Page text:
News tagged with radiation
The diabetes drug metformin slows the growth of lung cancer cells and makes them more likely to be killed by radiotherapy, according to a study published in the British Journal of Cancer today.
Cancer May 01, 2013 | 5 / 5 (2) | 0
Pain is not one-dimensional but a combination of inflammatory reactions as well as of processes in the central nervous system and memory cells. This is the result of a current study by pain researchers at ...
Medical research May 01, 2013 | 5 / 5 (2) | 0
A novel drug may help increase the effectiveness of radiation therapy for the most deadly form of brain cancer, report scientists at Virginia Commonwealth University Massey Cancer Center. In mouse models of human glioblastoma ...
Cancer May 14, 2013 | 5 / 5 (2) | 0
Discovery of circadian clock in mice hair reveals period of time when damage from radiotherapy can be quickly repaired
Discovering that mouse hair has a circadian clock - a 24-hour cycle of growth followed by restorative repair - researchers suspect that hair loss in humans from toxic cancer radiotherapy and chemotherapy ...
Medical research May 20, 2013 | 5 / 5 (2) | 1 |
People who have skin cancer may be less likely to develop Alzheimer's disease, according to new research published in the May 15, 2013, online issue of Neurology®, the medical journal of the American Academy of Neurology. The li ...
Alzheimer's disease & dementia May 15, 2013 | 5 / 5 (1) | 0 |
Researchers at Moffitt Cancer Center have found that a deficiency in an important anti-tumor protein, p53, can slow or delay DNA repair after radiation treatment. They suggest that this is because p53 regulates the expression ...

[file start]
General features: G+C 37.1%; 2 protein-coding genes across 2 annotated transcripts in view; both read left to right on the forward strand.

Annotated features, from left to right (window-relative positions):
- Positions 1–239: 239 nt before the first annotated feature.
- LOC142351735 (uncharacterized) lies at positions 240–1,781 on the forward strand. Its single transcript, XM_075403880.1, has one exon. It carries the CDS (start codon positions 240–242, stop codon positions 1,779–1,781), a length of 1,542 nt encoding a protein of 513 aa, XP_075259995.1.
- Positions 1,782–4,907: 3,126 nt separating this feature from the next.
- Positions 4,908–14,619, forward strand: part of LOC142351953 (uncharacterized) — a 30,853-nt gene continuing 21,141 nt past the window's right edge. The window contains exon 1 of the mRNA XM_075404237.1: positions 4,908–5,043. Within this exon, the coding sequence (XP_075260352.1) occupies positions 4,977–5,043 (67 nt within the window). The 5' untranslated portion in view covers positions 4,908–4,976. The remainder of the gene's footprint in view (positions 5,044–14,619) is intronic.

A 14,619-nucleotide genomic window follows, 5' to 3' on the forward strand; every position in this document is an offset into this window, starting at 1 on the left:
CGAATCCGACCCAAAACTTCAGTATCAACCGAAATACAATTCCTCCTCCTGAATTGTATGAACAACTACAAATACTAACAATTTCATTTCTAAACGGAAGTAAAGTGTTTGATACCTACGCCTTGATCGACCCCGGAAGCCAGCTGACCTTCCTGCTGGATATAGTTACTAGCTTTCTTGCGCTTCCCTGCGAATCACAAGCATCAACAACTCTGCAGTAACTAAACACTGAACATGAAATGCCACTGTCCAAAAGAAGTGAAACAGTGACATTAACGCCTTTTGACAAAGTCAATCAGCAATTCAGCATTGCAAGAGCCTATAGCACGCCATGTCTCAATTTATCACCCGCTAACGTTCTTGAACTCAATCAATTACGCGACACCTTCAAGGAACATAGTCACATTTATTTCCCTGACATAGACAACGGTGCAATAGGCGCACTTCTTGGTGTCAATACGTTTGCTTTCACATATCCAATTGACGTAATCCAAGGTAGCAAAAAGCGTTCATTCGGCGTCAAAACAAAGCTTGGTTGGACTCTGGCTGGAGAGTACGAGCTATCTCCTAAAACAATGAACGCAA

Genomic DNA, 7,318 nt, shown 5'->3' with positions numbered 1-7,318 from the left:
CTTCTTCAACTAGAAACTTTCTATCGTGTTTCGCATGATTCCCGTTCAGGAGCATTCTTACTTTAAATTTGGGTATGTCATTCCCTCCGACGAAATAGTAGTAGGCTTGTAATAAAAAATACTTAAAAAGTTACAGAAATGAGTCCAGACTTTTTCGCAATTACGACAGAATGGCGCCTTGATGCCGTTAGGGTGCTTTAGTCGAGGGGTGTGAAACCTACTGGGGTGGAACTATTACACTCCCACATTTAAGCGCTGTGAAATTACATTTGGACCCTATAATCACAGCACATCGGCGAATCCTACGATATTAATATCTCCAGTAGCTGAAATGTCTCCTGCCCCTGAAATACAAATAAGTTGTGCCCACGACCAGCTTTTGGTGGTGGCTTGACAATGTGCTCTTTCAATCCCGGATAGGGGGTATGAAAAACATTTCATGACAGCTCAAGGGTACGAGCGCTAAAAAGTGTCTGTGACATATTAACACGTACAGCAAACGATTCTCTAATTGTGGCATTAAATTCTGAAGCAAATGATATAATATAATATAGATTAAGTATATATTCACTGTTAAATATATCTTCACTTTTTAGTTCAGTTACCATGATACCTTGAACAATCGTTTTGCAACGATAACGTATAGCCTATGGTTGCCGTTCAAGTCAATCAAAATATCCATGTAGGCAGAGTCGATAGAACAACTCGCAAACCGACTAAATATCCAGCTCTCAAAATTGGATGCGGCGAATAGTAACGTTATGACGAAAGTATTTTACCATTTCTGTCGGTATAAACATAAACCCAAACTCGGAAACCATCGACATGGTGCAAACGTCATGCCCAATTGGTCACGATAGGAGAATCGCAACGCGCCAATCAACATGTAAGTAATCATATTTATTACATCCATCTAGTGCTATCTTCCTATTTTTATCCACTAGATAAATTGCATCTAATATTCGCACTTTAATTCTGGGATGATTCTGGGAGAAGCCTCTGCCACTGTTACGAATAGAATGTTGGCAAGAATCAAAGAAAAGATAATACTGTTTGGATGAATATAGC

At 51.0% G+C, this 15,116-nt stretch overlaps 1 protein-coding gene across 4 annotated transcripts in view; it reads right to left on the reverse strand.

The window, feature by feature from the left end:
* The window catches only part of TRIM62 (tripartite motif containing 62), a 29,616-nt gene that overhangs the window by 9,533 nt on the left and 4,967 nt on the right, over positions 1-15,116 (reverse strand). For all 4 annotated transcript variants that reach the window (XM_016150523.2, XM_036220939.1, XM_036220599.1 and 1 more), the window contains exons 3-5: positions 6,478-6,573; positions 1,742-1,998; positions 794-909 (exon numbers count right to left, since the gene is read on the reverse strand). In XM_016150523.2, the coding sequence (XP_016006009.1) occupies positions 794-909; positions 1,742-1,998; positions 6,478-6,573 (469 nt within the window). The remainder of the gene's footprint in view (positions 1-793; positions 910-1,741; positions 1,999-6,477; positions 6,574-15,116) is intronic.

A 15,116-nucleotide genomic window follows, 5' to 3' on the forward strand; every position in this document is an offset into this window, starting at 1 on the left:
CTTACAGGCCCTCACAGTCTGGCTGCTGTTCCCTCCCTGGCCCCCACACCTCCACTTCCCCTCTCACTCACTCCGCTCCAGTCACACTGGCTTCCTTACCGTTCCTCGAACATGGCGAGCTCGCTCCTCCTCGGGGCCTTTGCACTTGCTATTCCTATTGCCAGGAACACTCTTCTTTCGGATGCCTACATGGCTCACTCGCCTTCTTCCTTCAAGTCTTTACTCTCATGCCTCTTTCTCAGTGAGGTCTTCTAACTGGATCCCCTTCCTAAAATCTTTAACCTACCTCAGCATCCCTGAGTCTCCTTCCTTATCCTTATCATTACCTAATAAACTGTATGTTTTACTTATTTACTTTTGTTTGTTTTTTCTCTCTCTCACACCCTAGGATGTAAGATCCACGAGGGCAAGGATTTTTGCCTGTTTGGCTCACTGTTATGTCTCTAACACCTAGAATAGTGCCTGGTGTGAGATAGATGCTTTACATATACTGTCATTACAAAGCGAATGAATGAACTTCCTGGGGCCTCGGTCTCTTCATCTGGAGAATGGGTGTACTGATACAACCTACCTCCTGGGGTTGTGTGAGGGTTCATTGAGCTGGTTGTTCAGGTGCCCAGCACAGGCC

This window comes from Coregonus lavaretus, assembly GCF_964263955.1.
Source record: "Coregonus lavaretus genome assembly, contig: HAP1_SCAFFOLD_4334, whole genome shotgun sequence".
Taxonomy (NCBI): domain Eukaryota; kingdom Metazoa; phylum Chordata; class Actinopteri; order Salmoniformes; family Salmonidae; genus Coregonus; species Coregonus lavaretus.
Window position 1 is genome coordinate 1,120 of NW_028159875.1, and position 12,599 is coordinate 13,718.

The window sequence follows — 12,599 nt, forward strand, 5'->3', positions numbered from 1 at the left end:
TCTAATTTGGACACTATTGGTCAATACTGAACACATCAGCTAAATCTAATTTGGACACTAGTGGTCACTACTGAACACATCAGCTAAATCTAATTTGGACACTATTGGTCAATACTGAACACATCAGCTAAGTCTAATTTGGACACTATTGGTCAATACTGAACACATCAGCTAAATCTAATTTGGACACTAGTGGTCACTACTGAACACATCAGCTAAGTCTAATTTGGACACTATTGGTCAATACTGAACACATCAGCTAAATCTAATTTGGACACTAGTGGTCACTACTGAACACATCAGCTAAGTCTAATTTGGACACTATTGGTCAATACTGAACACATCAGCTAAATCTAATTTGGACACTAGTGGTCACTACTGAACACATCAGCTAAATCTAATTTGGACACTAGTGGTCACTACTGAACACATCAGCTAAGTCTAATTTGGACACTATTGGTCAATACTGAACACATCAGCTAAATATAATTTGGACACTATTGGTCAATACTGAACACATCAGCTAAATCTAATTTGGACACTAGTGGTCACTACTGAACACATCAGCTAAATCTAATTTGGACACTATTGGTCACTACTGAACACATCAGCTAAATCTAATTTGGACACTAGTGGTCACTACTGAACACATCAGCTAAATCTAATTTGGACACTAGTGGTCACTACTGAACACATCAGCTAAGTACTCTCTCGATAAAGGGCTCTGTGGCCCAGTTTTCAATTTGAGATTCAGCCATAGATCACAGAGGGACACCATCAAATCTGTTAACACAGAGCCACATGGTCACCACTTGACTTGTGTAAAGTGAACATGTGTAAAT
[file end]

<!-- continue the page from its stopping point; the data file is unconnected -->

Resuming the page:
Cancer Apr 23, 2013 | 4 / 5 (1) | 0 |
The understanding of how a powerful protein called p53 protects against cancer development has been upended by a discovery by Walter and Eliza Hall Institute researchers.
Cancer May 09, 2013 | 4 / 5 (1) | 0 |
In physics, radiation describes any process in which energy emitted by one body travels through a medium or through space, ultimately to be absorbed by another body. Non-physicists often associate the word with ionizing radiation (e.g., as occurring in nuclear weapons, nuclear reactors, and radioactive substances), but it can also refer to electromagnetic radiation (i.e., radio waves, infrared light, visible light, ultraviolet light, and X-rays) which can also be ionizing radiation, to acoustic radiation, or to other more obscure processes. What makes it radiation is that the energy radiates (i.e., it travels outward in straight lines in all directions) from the source. This geometry naturally leads to a system of measurements and physical units that are equally applicable to all types of radiation.
For more information about Radiation, read the full article at
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